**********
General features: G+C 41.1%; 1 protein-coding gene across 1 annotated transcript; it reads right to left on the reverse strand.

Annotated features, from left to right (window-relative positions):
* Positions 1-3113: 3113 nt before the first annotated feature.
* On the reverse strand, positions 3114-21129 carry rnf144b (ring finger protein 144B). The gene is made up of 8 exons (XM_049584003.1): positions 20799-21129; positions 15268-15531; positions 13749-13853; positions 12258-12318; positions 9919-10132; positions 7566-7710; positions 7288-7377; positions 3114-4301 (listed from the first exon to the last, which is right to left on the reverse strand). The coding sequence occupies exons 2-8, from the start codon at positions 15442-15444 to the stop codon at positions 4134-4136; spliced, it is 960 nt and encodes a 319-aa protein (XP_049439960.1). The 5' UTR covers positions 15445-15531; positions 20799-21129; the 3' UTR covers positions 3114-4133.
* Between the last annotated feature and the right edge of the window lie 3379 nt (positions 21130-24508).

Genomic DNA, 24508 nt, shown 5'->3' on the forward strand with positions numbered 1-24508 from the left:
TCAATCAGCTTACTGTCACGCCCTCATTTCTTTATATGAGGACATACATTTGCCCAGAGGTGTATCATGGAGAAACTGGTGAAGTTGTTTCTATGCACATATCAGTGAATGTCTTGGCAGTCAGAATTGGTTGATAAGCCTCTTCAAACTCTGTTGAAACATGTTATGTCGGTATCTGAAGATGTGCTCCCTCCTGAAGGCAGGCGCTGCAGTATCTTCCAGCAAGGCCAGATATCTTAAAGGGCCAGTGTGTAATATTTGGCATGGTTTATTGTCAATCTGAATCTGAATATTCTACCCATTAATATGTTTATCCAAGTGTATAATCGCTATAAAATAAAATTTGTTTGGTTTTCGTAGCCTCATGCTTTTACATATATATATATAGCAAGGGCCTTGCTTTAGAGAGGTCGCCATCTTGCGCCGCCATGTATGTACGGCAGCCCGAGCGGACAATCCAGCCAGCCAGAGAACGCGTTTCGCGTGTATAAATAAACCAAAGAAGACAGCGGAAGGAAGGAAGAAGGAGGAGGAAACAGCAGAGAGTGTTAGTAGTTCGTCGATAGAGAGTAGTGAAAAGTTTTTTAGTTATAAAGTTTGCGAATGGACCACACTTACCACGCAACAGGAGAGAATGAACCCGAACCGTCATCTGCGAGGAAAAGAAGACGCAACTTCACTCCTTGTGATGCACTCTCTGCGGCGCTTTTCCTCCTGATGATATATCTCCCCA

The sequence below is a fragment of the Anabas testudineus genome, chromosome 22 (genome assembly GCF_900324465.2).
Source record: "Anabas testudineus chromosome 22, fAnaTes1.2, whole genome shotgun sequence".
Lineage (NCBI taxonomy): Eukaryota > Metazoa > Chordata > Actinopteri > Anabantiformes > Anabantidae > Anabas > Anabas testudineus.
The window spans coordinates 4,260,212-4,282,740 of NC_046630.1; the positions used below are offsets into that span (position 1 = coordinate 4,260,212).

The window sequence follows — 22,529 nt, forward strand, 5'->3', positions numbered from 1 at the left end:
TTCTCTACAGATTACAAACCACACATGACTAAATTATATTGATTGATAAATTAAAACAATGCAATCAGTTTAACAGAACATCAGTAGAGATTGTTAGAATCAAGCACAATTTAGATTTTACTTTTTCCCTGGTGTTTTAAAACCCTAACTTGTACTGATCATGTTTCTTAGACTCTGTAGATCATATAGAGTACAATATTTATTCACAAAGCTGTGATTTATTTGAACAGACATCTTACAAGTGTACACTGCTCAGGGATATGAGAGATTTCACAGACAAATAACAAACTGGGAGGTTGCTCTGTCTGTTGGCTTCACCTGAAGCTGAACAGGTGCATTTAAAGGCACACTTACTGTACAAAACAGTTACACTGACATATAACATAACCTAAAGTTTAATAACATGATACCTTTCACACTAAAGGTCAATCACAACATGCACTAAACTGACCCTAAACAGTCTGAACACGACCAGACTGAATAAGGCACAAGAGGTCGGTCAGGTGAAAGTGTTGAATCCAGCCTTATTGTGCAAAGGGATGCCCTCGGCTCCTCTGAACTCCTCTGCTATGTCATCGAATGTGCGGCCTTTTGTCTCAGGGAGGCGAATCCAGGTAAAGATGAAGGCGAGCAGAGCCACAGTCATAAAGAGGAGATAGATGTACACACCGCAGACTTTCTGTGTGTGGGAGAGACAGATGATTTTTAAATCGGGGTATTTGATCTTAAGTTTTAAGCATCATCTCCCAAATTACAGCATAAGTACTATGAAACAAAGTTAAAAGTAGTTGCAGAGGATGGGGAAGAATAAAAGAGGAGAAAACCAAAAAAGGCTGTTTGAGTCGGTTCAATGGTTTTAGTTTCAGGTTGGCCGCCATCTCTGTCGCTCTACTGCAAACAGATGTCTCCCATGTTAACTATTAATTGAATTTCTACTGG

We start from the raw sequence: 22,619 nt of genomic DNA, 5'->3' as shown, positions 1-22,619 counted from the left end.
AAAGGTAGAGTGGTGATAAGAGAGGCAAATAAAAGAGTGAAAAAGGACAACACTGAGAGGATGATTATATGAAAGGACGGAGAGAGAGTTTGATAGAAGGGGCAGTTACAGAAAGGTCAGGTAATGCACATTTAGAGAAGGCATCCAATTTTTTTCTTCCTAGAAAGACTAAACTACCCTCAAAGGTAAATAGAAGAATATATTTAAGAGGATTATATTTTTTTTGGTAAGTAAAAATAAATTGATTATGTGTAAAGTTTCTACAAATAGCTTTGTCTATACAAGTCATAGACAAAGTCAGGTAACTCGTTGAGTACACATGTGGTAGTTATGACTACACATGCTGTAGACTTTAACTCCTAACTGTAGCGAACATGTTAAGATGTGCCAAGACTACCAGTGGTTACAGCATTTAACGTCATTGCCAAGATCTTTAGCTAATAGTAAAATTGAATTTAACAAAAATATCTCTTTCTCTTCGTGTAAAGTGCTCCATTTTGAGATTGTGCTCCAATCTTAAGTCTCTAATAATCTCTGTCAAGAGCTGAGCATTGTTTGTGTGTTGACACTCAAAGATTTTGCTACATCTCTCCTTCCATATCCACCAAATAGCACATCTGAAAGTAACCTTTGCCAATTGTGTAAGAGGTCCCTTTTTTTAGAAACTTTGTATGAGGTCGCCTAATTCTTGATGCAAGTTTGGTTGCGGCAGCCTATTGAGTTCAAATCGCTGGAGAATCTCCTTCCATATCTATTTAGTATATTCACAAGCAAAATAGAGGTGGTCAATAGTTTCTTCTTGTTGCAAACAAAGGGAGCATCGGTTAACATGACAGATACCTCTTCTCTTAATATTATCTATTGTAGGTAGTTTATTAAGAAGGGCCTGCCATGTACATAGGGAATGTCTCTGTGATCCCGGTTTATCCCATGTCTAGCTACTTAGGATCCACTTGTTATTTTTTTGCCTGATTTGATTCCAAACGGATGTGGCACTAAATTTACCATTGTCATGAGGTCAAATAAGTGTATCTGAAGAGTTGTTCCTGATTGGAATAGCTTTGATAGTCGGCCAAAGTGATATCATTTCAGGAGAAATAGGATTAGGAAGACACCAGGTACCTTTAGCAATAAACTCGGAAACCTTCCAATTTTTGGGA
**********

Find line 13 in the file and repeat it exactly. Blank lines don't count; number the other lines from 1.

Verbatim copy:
TTCTCTACAGATTACAAACCACACATGACTAAATTATATTGATTGATAAATTAAAACAATGCAATCAGTTTAACAGAACATCAGTAGAGATTGTTAGAATCAAGCACAATTTAGATTTTACTTTTTCCCTGGTGTTTTAAAACCCTAACTTGTACTGATCATGTTTCTTAGACTCTGTAGATCATATAGAGTACAATATTTATTCACAAAGCTGTGATTTATTTGAACAGACATCTTACAAGTGTACACTGCTCAGGGATATGAGAGATTTCACAGACAAATAACAAACTGGGAGGTTGCTCTGTCTGTTGGCTTCACCTGAAGCTGAACAGGTGCATTTAAAGGCACACTTACTGTACAAAACAGTTACACTGACATATAACATAACCTAAAGTTTAATAACATGATACCTTTCACACTAAAGGTCAATCACAACATGCACTAAACTGACCCTAAACAGTCTGAACACGACCAGACTGAATAAGGCACAAGAGGTCGGTCAGGTGAAAGTGTTGAATCCAGCCTTATTGTGCAAAGGGATGCCCTCGGCTCCTCTGAACTCCTCTGCTATGTCATCGAATGTGCGGCCTTTTGTCTCAGGGAGGCGAATCCAGGTAAAGATGAAGGCGAGCAGAGCCACAGTCATAAAGAGGAGATAGATGTACACACCGCAGACTTTCTGTGTGTGGGAGAGACAGATGATTTTTAAATCGGGGTATTTGATCTTAAGTTTTAAGCATCATCTCCCAAATTACAGCATAAGTACTATGAAACAAAGTTAAAAGTAGTTGCAGAGGATGGGGAAGAATAAAAGAGGAGAAAACCAAAAAAGGCTGTTTGAGTCGGTTCAATGGTTTTAGTTTCAGGTTGGCCGCCATCTCTGTCGCTCTACTGCAAACAGATGTCTCCCATGTTAACTATTAATTGAATTTCTACTGG